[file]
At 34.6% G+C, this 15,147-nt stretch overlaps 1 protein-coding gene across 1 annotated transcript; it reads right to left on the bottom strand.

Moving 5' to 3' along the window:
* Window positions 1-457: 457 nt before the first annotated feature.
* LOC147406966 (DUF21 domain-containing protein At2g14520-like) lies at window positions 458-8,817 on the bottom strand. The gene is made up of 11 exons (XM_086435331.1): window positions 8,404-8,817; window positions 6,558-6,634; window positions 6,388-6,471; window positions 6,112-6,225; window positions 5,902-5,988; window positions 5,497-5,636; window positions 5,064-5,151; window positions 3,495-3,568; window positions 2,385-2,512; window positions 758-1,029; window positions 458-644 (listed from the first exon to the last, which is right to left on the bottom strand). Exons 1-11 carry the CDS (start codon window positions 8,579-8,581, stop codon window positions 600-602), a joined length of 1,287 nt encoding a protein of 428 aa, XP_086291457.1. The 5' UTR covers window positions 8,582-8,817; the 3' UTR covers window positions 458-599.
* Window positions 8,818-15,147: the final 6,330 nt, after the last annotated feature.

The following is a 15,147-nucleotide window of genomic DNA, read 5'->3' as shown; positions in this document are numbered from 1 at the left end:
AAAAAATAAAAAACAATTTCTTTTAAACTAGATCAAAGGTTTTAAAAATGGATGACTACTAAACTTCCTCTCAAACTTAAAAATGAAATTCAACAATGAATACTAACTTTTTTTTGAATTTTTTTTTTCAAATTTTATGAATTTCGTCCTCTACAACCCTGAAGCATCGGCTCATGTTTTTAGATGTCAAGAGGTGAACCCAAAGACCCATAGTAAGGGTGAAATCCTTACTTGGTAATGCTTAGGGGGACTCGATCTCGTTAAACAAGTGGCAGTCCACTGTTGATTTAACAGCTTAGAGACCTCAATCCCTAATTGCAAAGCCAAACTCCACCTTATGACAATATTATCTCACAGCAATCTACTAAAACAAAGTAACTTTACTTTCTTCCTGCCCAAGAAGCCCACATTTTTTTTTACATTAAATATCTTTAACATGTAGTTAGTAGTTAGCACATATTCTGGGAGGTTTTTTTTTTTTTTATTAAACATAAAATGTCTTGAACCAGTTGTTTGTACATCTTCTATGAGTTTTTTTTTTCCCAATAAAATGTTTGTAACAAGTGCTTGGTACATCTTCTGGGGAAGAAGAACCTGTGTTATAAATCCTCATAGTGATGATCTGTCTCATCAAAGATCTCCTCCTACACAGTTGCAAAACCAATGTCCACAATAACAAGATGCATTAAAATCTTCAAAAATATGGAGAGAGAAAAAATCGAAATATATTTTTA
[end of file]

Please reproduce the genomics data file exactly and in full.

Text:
At 34.6% G+C, this 15,147-nt stretch overlaps 1 protein-coding gene across 1 annotated transcript; it reads right to left on the bottom strand.

Moving 5' to 3' along the window:
* Window positions 1-457: 457 nt before the first annotated feature.
* LOC147406966 (DUF21 domain-containing protein At2g14520-like) lies at window positions 458-8,817 on the bottom strand. The gene is made up of 11 exons (XM_086435331.1): window positions 8,404-8,817; window positions 6,558-6,634; window positions 6,388-6,471; window positions 6,112-6,225; window positions 5,902-5,988; window positions 5,497-5,636; window positions 5,064-5,151; window positions 3,495-3,568; window positions 2,385-2,512; window positions 758-1,029; window positions 458-644 (listed from the first exon to the last, which is right to left on the bottom strand). Exons 1-11 carry the CDS (start codon window positions 8,579-8,581, stop codon window positions 600-602), a joined length of 1,287 nt encoding a protein of 428 aa, XP_086291457.1. The 5' UTR covers window positions 8,582-8,817; the 3' UTR covers window positions 458-599.
* Window positions 8,818-15,147: the final 6,330 nt, after the last annotated feature.

The following is a 15,147-nucleotide window of genomic DNA, read 5'->3' as shown; positions in this document are numbered from 1 at the left end:
AAAAAATAAAAAACAATTTCTTTTAAACTAGATCAAAGGTTTTAAAAATGGATGACTACTAAACTTCCTCTCAAACTTAAAAATGAAATTCAACAATGAATACTAACTTTTTTTTGAATTTTTTTTTTCAAATTTTATGAATTTCGTCCTCTACAACCCTGAAGCATCGGCTCATGTTTTTAGATGTCAAGAGGTGAACCCAAAGACCCATAGTAAGGGTGAAATCCTTACTTGGTAATGCTTAGGGGGACTCGATCTCGTTAAACAAGTGGCAGTCCACTGTTGATTTAACAGCTTAGAGACCTCAATCCCTAATTGCAAAGCCAAACTCCACCTTATGACAATATTATCTCACAGCAATCTACTAAAACAAAGTAACTTTACTTTCTTCCTGCCCAAGAAGCCCACATTTTTTTTTACATTAAATATCTTTAACATGTAGTTAGTAGTTAGCACATATTCTGGGAGGTTTTTTTTTTTTTTATTAAACATAAAATGTCTTGAACCAGTTGTTTGTACATCTTCTATGAGTTTTTTTTTTCCCAATAAAATGTTTGTAACAAGTGCTTGGTACATCTTCTGGGGAAGAAGAACCTGTGTTATAAATCCTCATAGTGATGATCTGTCTCATCAAAGATCTCCTCCTACACAGTTGCAAAACCAATGTCCACAATAACAAGATGCATTAAAATCTTCAAAAATATGGAGAGAGAAAAAATCGAAATATATTTTTA